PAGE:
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Critical Thinking: Defining Biblical Worldview, Judeo-Christian Culture

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Critical Thinking Skills: Defining Biblical Worldview, Judeo-Christian Culture Worldview: What is Yours? Stacey Long American Family Association “I grew up in a Christian home and made a profession of faith at a very young age, but when I got to … Continue reading

Judeo-Christian Culture: Biblical Quotes on Strength and Mercy from Psalms

Judeo-Christian Culture:

Biblical Quotes on Strength and Mercy from Psalms

KJV BibleKing James Version

Psalm 61

David finds shelter in the Lord, abides in the Lord’s presence, and keeps his own vows.

1 Hear my cry, O God; attend unto my prayer.

2 From the end of the earth will I cry unto thee, when my heart is overwhelmed: lead me to the rock that is higher than I.

3 For thou hast been a shelter for me, and a strong tower from the enemy.

4 I will abide in thy tabernacle for ever: I will trust in the covert of thy wings. Selah.

5 For thou, O God, hast heard my vows: thou hast given me the heritage of those that fear thy name.

Psalm 62

David praises God as his defense, his rock, and his salvation—The Lord judges men according to their works.

1 Truly my soul waiteth upon God: from him cometh my salvation.

2 He only is my rock and my salvation; he is my defence; I shall not be greatly moved.

5 My soul, wait thou only upon God; for my expectation is from him.

6 He only is my rock and my salvation: he is my defence; I shall not be moved.

7 In God is my salvation and my glory: the rock of my strength, and my refuge, is in God.

8 Trust in him at all times; ye people, pour out your heart before him: God is a refuge for us.

10 Trust not in oppression, and become not vain in robbery: if riches increase, set not your heart upon them.

11 God hath spoken once; twice have I heard this; that power belongeth unto God.

12 Also unto thee, O Lord, belongeth mercy: for thou renderest to every man according to his work.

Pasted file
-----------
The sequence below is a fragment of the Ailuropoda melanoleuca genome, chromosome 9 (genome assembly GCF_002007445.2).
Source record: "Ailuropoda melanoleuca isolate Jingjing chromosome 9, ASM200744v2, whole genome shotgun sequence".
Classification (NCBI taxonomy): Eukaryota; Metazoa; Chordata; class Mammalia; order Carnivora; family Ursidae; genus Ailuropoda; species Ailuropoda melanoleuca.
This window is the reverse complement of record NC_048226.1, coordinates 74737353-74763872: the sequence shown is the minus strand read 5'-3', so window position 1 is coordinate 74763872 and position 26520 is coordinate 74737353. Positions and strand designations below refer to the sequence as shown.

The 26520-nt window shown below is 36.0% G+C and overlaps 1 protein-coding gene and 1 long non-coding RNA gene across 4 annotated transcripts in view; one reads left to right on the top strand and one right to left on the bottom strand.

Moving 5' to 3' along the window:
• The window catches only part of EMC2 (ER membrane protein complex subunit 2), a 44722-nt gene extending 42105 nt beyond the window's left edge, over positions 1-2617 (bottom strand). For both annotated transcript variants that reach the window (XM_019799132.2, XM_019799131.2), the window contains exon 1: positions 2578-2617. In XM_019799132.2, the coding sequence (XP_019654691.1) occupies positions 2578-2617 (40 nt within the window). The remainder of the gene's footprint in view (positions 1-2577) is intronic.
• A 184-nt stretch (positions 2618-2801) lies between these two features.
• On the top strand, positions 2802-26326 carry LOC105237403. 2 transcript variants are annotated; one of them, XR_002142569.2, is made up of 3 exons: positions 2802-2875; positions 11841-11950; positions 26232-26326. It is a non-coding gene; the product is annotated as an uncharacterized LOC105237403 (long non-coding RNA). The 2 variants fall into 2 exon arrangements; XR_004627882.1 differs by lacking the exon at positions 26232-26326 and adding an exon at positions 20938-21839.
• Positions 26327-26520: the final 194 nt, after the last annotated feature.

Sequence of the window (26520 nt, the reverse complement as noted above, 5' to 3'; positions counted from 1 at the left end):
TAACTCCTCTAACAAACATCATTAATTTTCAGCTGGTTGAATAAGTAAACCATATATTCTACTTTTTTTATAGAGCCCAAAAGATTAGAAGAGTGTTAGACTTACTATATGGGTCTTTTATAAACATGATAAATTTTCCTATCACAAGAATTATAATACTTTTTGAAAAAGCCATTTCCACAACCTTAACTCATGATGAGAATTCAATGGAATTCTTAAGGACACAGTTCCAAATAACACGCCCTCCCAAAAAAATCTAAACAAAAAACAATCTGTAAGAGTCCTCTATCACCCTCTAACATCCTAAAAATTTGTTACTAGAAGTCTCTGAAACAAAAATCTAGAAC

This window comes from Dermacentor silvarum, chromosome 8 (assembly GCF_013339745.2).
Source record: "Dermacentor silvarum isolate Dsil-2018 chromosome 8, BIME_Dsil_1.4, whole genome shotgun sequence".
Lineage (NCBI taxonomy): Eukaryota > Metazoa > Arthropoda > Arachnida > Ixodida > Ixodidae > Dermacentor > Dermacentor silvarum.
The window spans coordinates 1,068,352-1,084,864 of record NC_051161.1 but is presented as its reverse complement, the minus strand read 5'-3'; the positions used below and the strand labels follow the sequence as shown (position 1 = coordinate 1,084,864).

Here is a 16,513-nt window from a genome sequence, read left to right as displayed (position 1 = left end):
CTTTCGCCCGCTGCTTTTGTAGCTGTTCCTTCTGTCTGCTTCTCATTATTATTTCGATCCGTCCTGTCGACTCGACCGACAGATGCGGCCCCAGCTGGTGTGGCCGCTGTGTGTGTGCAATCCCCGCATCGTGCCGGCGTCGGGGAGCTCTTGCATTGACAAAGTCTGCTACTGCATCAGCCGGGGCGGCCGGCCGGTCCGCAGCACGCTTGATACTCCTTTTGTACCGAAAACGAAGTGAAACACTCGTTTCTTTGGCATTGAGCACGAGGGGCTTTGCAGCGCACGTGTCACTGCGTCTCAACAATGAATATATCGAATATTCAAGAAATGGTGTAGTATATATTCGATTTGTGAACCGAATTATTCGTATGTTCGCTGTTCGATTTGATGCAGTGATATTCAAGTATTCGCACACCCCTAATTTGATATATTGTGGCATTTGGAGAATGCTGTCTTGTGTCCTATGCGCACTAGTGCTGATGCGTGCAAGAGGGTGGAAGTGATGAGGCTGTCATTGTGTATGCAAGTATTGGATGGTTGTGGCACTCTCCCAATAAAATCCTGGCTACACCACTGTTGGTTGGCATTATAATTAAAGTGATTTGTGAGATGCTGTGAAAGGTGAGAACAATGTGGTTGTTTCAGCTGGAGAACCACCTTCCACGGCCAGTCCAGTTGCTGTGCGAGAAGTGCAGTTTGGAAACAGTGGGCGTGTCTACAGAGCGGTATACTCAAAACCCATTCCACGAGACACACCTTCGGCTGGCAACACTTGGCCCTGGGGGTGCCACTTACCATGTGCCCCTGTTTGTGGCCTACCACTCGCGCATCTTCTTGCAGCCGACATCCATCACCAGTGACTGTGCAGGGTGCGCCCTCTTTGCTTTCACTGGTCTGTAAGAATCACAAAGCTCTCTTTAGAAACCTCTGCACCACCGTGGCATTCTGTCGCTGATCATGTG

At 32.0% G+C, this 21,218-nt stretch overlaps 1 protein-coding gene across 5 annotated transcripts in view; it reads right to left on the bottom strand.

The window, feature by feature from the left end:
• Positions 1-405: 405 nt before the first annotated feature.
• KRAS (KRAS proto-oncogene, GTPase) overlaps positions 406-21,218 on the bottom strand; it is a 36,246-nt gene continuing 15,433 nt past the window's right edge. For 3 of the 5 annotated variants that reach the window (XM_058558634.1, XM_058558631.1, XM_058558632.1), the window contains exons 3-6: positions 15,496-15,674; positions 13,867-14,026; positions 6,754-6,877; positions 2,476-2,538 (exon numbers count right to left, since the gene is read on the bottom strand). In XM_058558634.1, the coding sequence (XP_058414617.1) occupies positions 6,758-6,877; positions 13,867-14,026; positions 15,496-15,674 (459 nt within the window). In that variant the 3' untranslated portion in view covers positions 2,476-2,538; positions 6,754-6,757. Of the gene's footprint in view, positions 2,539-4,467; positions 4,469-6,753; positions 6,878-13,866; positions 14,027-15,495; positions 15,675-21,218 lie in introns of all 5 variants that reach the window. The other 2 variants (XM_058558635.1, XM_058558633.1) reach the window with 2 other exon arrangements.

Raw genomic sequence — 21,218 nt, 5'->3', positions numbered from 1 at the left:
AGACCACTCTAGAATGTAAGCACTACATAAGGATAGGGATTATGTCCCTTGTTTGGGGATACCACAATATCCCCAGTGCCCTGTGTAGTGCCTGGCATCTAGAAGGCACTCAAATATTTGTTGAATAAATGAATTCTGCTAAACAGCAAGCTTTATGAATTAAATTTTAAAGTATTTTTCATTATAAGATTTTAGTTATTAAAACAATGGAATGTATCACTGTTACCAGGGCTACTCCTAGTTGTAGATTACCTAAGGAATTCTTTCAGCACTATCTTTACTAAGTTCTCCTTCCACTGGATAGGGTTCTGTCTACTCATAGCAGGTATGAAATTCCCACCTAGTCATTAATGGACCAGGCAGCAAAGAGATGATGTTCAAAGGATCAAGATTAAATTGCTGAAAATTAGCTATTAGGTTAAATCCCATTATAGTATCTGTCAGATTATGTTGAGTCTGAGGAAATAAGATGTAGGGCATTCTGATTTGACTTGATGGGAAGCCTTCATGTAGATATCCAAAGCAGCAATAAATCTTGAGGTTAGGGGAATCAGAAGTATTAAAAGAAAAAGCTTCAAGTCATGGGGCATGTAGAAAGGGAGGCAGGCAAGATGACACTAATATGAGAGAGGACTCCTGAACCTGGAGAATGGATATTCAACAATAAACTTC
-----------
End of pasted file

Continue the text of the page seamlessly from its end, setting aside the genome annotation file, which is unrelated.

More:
Judeo-Christian Culture: Stress Relief Ideas, Survival Guide for Hard Times

Judeo-Christian Culture:

Stress Relief Ideas—Your 9-Point Survival Guide for Hard Times

By David Dickson

Hang in there! Better days ahead.

Accidentally ripping your brand-new shirt or losing your math homework is one thing. Losing a loved one is quite another. We know that trials come in all shapes, sizes … and degrees of difficulty. Some are easy to shrug off. Others, not so much.

Here are some tips for those times when a trial feels like more than you can handle.

1. Don’t forget to pray

“When sore trials came upon you, did you think to pray?”1 Heavenly Father knows when things are hard for you. More importantly, He knows how to help you through it. He’s ready to listen, anytime, anywhere (see Alma 34:17–27).

2. Be positive—literally

You’ve probably heard a million times to “think positively,” or “just stay positive.” Sometimes, though, that’s easier said than done. Here’s another way to think of being positive.

In buildings, certain rooms are often kept at “positive pressure,” which means air is pumped into the room so that any openings (like doors or windows) cause air to flow out rather than in. Why do this? Well, in a hospital, for instance, patients might be kept in a room at positive pressure to make it harder for airborne bacteria or harmful chemicals to enter.

You can be like that room. If you’re constantly pouring good things into your mind, heart, and soul—things like scripture study, uplifting music, or words of the prophets—you become so full that it’s much harder for negative thoughts or difficult circumstances to affect you. On those days when it’s too challenging to conjure a smile, try to conjure 10 more minutes for the scriptures. Keep building that positive pressure. It will also bless others around you.

3. Take care of your temple

Taking care of your physical body—such as getting enough sleep, eating healthy foods, and exercising regularly—helps immensely when times get tough. For example, think how much easier it is to focus in school after you’ve had a good night’s rest than when you’ve stayed up late. If that holds true during times when life is going smoothly, then it’s just as applicable (and even more crucial) to take care of yourself when you’re dealing with something hard. Give yourself every advantage—and don’t give yourself disadvantages—as you push through this.

President Russell M. Nelson, President of the Quorum of the Twelve Apostles, taught, “Spirit and body, when joined together, become a living soul of supernal worth. Indeed, we are children of God—physically and spiritually.”2

4. Find ways to de-stress

In archery, a bow that’s always strung tight will eventually lose its spring. The power in a bow lies in its ability to snap back into position after being bent. But if it’s always bent and under stress, that power fades and can even disappear.